With stimulus comes higher education funding, thankfully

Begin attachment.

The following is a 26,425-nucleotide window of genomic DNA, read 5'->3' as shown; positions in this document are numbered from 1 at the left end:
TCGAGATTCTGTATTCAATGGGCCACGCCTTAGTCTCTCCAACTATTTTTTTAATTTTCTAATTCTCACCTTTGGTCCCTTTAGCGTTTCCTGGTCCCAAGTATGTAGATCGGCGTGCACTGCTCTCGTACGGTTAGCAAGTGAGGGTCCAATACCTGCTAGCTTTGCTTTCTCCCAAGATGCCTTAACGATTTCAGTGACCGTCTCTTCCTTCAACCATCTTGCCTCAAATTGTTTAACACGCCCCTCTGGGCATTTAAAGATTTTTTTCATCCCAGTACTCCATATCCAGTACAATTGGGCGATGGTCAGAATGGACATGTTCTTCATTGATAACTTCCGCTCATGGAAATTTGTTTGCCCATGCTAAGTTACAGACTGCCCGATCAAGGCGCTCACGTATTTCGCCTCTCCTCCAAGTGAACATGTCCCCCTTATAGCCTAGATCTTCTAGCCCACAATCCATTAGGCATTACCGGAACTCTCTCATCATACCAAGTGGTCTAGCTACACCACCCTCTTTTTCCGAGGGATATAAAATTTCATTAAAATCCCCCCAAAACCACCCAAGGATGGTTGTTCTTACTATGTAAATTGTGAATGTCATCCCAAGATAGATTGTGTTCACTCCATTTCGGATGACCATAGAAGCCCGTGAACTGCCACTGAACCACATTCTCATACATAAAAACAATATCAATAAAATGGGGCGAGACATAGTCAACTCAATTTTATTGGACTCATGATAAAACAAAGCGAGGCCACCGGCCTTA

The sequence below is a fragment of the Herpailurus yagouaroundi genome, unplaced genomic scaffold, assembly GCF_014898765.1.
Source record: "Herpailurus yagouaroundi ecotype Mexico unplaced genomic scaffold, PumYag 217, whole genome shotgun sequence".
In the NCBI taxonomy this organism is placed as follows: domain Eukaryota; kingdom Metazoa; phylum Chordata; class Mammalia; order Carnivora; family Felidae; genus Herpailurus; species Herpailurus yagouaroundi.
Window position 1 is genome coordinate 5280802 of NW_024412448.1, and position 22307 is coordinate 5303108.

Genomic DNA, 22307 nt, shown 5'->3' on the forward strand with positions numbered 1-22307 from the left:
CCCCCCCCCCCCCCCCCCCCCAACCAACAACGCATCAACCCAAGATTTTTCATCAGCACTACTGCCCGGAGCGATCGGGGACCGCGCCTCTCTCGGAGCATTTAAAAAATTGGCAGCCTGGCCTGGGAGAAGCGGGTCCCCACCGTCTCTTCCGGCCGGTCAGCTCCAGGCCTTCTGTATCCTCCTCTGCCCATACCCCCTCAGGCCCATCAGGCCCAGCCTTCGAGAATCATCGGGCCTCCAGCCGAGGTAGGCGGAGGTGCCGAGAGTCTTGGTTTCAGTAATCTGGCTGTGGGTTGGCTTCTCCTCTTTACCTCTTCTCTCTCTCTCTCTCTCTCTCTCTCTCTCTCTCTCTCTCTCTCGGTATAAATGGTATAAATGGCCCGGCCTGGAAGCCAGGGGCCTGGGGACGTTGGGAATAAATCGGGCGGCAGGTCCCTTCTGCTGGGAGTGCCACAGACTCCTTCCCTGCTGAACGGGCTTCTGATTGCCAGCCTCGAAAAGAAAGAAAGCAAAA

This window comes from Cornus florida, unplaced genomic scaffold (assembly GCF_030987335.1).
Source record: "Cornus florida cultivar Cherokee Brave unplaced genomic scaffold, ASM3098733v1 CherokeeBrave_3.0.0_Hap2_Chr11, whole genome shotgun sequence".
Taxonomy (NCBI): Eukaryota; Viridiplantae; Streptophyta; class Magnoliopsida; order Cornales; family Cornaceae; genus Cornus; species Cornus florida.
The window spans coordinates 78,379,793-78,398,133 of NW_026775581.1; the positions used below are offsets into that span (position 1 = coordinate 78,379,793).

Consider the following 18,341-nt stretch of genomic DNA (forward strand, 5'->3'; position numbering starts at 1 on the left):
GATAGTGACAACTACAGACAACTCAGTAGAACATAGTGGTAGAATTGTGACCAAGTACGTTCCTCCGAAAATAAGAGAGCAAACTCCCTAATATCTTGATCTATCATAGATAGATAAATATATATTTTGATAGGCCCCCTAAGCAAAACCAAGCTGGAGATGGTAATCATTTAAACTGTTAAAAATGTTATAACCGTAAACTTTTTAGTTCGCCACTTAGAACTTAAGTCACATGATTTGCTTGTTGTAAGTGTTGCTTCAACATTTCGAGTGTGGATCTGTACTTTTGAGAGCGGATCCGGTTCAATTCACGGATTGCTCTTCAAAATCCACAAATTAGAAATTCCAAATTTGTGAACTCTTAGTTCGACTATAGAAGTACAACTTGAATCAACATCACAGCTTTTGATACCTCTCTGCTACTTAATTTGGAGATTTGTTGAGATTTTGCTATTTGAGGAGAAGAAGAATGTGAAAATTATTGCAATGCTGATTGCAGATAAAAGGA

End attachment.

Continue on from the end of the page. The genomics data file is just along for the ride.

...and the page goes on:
On Wednesday, the House of Representatives passed President ObamaâÄôs $819 billion economic stimulus package. The package included $150 billion for education spending, an enormous increase for a federal government that has traditionally delegated education funding to state and local governments. Although this may seem like a drastic measure, the editorial board supports the increased funding for education and believes it is necessary for the long-term security of our economy. First of all, the stimulus package will directly impact the lives of some students by providing a $16 billion increase in funding for Pell Grants, a financial aid program for students with the greatest economic need. At a time when it is increasingly difficult to be competitive in the job market, the government must do all that it can to help Americans afford higher education. According to the Department of Education web site, the average Pell Grant currently is only about $3,000 âÄî barely enough to make a dent in the cost of a college education. An increase for this program is desperately needed, and will help more students afford college as well as assist universities such as Stanford in maintaining their own commitments to financial aid. The stimulus package will also provide support to other college financial aid and work-study programs. The bulk of the education stimulus money, however, will provide assistance to public primary and secondary schools throughout the country. Although they will not directly impact Stanford students, the editorial board is equally supportive of these funding measures. According to The New York Times, one point of contention about the education stimulus is that it will provide funding for construction projects meant to rebuild the infrastructure of many public schools. These sorts of physical improvements have traditionally been funded through state and local tax and bond measures. However, given the recent decline in property values and the budget crunches being faced by state and local governments, the editorial board supports the decision of the federal government to help fix our crumbling schools. School renovations also have the capacity to create jobs in the construction industry. The stimulus package also appropriately targets education funding towards the most vulnerable students. It will increase funding for Title I programs for low-income students, as well as special education and Head Start. These programs too often disproportionately suffer from budget cuts, and although newspaper headlines continue to focus on the downfall of Wall Street tycoons and large investment banks, the burden of the bad economy falls hardest on families who are already struggling. Ensuring that students from low-income families continue to have educational opportunities is surely a good use of the stimulus dollars. The New York Times also pointed out that several provisions in the package provide windfall benefits to student lending companies. The editorial board hopes that members of Congress and President Obama will do their best to eliminate needless measures and corporate welfare from the stimulus package. As a whole, however, we believe that the increase in education funding is necessary and appropriate, and we hope that the legislation is passed by the Senate and signed into law as soon as possible. This editorial, accessed via UWire, was originally published in The Stanford Daily at Stanford University. Please send comments to [email protected]